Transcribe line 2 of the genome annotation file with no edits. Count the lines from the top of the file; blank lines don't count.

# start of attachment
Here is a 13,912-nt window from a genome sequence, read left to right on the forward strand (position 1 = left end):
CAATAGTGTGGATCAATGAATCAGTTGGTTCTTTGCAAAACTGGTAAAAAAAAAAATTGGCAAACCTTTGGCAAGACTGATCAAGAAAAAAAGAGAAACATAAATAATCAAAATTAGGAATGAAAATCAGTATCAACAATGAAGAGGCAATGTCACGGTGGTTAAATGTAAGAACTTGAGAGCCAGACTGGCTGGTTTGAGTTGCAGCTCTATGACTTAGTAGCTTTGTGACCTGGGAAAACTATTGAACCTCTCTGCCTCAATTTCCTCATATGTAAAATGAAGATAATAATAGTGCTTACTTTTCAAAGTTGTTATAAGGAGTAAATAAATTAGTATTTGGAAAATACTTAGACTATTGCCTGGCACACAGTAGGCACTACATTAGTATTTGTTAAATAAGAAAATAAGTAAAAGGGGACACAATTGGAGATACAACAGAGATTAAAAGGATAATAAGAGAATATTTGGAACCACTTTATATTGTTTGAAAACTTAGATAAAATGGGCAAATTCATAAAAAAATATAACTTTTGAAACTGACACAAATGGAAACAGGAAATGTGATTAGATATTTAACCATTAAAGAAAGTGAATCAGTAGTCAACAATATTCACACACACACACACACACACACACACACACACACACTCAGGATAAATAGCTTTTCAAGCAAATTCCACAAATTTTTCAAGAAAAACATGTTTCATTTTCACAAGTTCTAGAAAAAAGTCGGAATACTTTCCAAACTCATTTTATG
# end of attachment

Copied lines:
CAATAGTGTGGATCAATGAATCAGTTGGTTCTTTGCAAAACTGGTAAAAAAAAAAATTGGCAAACCTTTGGCAAGACTGATCAAGAAAAAAAGAGAAACATAAATAATCAAAATTAGGAATGAAAATCAGTATCAACAATGAAGAGGCAATGTCACGGTGGTTAAATGTAAGAACTTGAGAGCCAGACTGGCTGGTTTGAGTTGCAGCTCTATGACTTAGTAGCTTTGTGACCTGGGAAAACTATTGAACCTCTCTGCCTCAATTTCCTCATATGTAAAATGAAGATAATAATAGTGCTTACTTTTCAAAGTTGTTATAAGGAGTAAATAAATTAGTATTTGGAAAATACTTAGACTATTGCCTGGCACACAGTAGGCACTACATTAGTATTTGTTAAATAAGAAAATAAGTAAAAGGGGACACAATTGGAGATACAACAGAGATTAAAAGGATAATAAGAGAATATTTGGAACCACTTTATATTGTTTGAAAACTTAGATAAAATGGGCAAATTCATAAAAAAATATAACTTTTGAAACTGACACAAATGGAAACAGGAAATGTGATTAGATATTTAACCATTAAAGAAAGTGAATCAGTAGTCAACAATATTCACACACACACACACACACACACACACACACACACACTCAGGATAAATAGCTTTTCAAGCAAATTCCACAAATTTTTCAAGAAAAACATGTTTCATTTTCACAAGTTCTAGAAAAAAGTCGGAATACTTTCCAAACTCATTTTATG